DNA Markers in Solanaceae Breeding

Part of the Biotechnology in Agriculture and Forestry book series (AGRICULTURE, volume 70)


In solanaceous crops, such as tomato, potato, pepper, and eggplant, continuous efforts to develop DNA markers and to construct linkage maps have been made by a number of researchers since the 1980s. The earliest such attempts were based on restriction fragment length polymorphisms, followed by PCR-based DNA markers (random amplified polymorphic DNA and amplified fragment length polymorphisms). More sophisticated sequence-tagged technologies such as simple sequence repeats and single nucleotide polymorphisms have enabled interspecific comparative analysis of linkage maps and related genomic information among solanaceous species. Biparental genetic analysis using DNA marker linkage maps provided useful information for developing selectable markers for practical breeding, especially for traits (such as vertical disease resistance) controlled by a single gene or a few major genes. For more complex traits (such as yield and fruit quality), map-based quantitative trait locus analysis has become a standard method for developing selectable markers, but it remains difficult to apply this technology to practical breeding. Marker-assisted genetic analysis and breeding by using comprehensive genome-wide information (genome-wide association studies and genomic selection) are expected to be a breakthrough in the improvement of agronomically important quantitative traits in these solanaceous crops.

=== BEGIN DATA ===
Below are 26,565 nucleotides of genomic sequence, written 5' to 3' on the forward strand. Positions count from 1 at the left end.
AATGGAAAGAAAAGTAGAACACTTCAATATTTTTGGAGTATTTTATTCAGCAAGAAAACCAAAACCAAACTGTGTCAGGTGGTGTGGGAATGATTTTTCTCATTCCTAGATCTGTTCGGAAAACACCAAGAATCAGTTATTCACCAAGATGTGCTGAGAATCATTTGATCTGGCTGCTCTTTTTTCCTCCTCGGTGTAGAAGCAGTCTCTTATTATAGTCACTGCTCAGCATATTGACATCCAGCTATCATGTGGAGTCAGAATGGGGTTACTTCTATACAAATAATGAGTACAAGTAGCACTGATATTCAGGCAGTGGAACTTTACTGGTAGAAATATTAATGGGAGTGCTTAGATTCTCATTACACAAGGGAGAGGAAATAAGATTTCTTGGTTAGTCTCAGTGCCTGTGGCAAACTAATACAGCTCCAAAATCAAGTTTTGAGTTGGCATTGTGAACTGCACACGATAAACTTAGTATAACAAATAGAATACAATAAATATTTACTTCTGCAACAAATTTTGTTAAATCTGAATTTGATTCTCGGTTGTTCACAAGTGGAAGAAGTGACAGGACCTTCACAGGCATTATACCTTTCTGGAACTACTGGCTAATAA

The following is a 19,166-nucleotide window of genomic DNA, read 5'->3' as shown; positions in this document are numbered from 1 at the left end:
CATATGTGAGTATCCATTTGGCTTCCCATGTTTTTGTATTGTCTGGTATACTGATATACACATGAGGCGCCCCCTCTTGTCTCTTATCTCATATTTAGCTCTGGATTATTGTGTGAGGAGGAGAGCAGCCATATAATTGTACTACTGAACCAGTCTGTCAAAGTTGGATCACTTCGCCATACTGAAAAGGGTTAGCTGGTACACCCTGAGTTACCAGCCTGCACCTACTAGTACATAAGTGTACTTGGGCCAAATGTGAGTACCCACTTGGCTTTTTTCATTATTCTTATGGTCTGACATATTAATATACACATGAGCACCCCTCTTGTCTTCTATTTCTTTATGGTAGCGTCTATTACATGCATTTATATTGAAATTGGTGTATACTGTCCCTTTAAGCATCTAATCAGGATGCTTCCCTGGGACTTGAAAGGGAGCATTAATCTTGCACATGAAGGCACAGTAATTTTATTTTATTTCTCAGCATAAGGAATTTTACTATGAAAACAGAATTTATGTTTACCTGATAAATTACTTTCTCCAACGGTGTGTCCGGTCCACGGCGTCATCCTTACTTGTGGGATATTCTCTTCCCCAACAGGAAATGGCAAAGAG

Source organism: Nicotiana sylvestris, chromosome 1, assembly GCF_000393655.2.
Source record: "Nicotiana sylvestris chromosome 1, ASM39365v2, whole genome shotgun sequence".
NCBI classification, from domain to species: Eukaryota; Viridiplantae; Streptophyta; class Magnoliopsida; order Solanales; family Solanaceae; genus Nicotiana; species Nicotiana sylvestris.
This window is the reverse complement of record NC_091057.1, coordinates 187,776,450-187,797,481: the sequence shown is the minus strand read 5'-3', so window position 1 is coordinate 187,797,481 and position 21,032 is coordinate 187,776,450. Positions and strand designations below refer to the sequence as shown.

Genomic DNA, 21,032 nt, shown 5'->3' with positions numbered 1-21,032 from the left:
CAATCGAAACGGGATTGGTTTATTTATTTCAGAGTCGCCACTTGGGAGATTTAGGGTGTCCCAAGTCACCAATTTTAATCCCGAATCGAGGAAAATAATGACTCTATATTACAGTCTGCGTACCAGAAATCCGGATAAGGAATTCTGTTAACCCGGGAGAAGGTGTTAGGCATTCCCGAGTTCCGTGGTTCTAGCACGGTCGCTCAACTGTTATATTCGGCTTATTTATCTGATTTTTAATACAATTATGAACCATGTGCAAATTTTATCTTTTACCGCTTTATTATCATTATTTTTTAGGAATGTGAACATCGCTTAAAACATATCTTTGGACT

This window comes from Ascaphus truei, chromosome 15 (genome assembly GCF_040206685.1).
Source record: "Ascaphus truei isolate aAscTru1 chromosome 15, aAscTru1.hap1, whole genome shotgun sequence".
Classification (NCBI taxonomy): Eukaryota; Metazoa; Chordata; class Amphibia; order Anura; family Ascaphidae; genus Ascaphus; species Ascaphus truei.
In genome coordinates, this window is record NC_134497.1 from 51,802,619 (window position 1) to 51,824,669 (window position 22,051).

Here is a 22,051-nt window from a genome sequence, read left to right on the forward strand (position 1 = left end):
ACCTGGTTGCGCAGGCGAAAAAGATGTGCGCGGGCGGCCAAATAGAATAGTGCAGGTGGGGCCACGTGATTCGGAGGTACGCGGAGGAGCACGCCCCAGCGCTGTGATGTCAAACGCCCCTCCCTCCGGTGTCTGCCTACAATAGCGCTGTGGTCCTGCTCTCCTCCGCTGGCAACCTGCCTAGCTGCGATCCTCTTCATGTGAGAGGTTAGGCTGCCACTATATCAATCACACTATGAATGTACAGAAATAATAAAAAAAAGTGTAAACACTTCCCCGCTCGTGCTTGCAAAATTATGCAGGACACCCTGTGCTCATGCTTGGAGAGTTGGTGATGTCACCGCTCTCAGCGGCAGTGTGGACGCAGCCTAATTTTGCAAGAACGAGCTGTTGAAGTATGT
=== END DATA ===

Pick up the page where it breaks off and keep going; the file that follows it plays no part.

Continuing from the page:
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© Springer-Verlag Berlin Heidelberg 2016

Authors and Affiliations

  1. 1.NARO Institute of Vegetable and Tea ScienceNational Agriculture and Food Research OrganizationKusawaJapan

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